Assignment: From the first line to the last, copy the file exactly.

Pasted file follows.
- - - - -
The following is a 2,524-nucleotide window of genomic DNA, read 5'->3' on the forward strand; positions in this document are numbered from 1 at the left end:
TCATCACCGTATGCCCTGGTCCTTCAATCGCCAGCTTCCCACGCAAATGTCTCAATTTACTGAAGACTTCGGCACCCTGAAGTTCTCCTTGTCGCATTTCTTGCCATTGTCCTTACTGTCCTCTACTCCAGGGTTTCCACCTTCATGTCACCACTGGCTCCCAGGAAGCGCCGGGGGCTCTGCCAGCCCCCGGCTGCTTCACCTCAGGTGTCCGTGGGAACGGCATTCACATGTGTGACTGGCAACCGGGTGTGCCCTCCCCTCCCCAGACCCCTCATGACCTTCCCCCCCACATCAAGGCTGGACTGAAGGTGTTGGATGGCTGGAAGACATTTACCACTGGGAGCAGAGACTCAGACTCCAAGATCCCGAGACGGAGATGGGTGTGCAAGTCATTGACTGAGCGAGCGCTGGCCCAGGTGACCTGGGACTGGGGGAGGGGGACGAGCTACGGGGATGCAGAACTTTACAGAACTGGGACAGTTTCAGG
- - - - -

The following is a 2,524-nucleotide window of genomic DNA, read 5'->3' on the forward strand; positions in this document are numbered from 1 at the left end:
TCATCACCGTATGCCCTGGTCCTTCAATCGCCAGCTTCCCACGCAAATGTCTCAATTTACTGAAGACTTCGGCACCCTGAAGTTCTCCTTGTCGCATTTCTTGCCATTGTCCTTACTGTCCTCTACTCCAGGGTTTCCACCTTCATGTCACCACTGGCTCCCAGGAAGCGCCGGGGGCTCTGCCAGCCCCCGGCTGCTTCACCTCAGGTGTCCGTGGGAACGGCATTCACATGTGTGACTGGCAACCGGGTGTGCCCTCCCCTCCCCAGACCCCTCATGACCTTCCCCCCCACATCAAGGCTGGACTGAAGGTGTTGGATGGCTGGAAGACATTTACCACTGGGAGCAGAGACTCAGACTCCAAGATCCCGAGACGGAGATGGGTGTGCAAGTCATTGACTGAGCGAGCGCTGGCCCAGGTGACCTGGGACTGGGGGAGGGGGACGAGCTACGGGGATGCAGAACTTTACAGAACTGGGACAGTTTCAGG